Column 387The housing and the tight communities that Richard Hoggart reminisced about have gone. Their place has been taken by new estates, some of which are themselves rapidly falling into decline. Morley is very different. An independent West Riding borough built on the traditional industries of textiles and mining that have long departed, reluctantly, in 1972, found itself forming part of Leeds. Even today, according to a local newspaper poll, 27 per cent. of Morley's residents want its independence from the city--but that is a minority.
Housing, employment, and planning issues are all of concern to the people of Morley, which faces the prospect of applications for opencasting. Its residents are concerned that the green belt that divides the two halves of my constituency is being eroded by further development. We hope that it will be limited--not least because the homes that are being built are not of the kind needed by many of my constituents. Mine is a constituency of change, and one having considerable needs.
My work as a local government representative in a number of offices has affected my thinking on Europe, and that is pertinent to tonight's debate. For the past 11 years, I have served as chairman of the Yorkshire and Humberside development association--one of the regional development bodies supported by the Department of Trade and Industry to attract inward investment from overseas.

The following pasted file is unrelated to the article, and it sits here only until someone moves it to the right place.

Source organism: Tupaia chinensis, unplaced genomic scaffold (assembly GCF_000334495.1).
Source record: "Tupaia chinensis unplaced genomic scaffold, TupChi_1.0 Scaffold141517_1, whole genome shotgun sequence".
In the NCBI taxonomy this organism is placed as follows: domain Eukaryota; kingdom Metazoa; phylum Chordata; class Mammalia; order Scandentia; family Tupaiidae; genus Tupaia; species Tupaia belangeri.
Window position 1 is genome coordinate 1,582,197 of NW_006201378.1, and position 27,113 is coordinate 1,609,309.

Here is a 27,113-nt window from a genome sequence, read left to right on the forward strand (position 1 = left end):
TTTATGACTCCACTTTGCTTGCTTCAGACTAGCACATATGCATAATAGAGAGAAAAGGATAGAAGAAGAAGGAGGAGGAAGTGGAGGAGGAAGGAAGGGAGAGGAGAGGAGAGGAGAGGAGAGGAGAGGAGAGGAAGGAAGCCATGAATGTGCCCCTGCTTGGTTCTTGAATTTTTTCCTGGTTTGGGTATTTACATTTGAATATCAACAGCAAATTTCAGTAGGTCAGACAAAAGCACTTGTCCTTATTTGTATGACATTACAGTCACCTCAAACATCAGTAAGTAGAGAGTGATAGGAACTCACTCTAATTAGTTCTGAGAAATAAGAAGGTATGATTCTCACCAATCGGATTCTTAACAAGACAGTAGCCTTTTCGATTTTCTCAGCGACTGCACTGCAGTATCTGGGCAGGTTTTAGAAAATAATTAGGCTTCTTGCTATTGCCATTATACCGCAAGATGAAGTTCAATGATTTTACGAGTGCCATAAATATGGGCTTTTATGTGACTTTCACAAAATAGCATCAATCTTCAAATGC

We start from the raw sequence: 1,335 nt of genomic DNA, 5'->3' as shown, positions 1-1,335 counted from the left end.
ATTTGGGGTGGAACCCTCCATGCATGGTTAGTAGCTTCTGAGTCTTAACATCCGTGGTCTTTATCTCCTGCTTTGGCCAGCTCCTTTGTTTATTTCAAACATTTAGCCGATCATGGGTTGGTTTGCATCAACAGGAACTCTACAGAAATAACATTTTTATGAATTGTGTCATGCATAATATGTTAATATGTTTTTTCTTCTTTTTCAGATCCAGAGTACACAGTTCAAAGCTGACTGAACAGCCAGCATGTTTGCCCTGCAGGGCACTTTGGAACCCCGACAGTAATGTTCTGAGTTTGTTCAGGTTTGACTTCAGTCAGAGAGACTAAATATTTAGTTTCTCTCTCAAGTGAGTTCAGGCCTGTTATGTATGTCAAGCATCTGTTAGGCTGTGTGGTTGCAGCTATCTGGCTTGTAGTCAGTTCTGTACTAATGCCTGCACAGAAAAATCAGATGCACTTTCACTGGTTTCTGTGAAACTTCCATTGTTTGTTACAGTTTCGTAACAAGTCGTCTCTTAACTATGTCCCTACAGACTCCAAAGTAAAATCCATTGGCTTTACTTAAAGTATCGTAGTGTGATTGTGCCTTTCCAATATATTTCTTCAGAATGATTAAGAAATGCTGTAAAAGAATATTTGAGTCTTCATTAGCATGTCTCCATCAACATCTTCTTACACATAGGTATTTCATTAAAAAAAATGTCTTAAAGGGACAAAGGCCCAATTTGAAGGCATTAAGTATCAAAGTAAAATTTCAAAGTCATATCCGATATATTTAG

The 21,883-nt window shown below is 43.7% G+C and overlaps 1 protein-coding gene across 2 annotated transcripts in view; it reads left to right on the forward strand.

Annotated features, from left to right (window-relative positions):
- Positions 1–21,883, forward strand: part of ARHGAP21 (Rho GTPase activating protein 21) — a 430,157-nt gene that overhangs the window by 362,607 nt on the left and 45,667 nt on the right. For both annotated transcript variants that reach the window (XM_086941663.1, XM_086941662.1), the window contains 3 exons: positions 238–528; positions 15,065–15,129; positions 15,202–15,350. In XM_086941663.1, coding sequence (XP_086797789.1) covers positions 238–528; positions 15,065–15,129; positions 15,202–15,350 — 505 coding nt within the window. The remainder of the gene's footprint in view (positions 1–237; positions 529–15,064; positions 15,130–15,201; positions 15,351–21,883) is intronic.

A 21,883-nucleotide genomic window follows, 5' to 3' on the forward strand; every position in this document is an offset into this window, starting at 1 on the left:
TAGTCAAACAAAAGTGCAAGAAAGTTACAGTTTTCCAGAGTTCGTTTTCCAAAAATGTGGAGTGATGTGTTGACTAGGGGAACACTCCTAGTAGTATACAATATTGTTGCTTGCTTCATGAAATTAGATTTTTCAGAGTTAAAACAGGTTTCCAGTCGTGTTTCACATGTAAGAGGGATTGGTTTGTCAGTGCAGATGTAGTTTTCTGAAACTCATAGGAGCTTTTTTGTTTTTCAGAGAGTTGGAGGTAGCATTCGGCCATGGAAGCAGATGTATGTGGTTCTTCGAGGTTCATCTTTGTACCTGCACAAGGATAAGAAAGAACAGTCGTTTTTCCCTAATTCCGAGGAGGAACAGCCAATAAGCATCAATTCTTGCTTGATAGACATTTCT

My first few years in that office were frustrating, because few companies came to the region. In recent years, however, there have been a series of investors from Europe, the United States, and Japan--primarily because of the potential European market. It is clear that this country's success in attracting inward investment owes much to its involvement in the Community. Especially in an area such as mine, dominated by Labour-held constituencies, the support given by both major parties for the Community has made it that much easier to attract investment from Japanese and American companies, and we have seen a number of significant developments.
I must add, however, that I do not share the view expressed by some Conservative Members that overseas investors will be put off if the social chapter is accepted. I have worked actively with three Japanese companies that have invested in my area, and my impression is that they want to give their work forces a good deal. They may insist on single-union agreements, but within those agreements they are willing to give their work forces conditions that are often not granted by British companies.
The standard of management in those Japanese companies is an example to many of the indigenous firms in my region, and is accepted as such. Employees of such companies as Pioneer--which has recently settled in Wakefield--or Citizen, in Scunthorpe, say that they value their jobs and are proud to have them. I do not believe that accepting the social chapter would mean turning away companies that continue to be interested in investing in this country. Even now, a number of companies are visiting our region, and we hope for additional investment.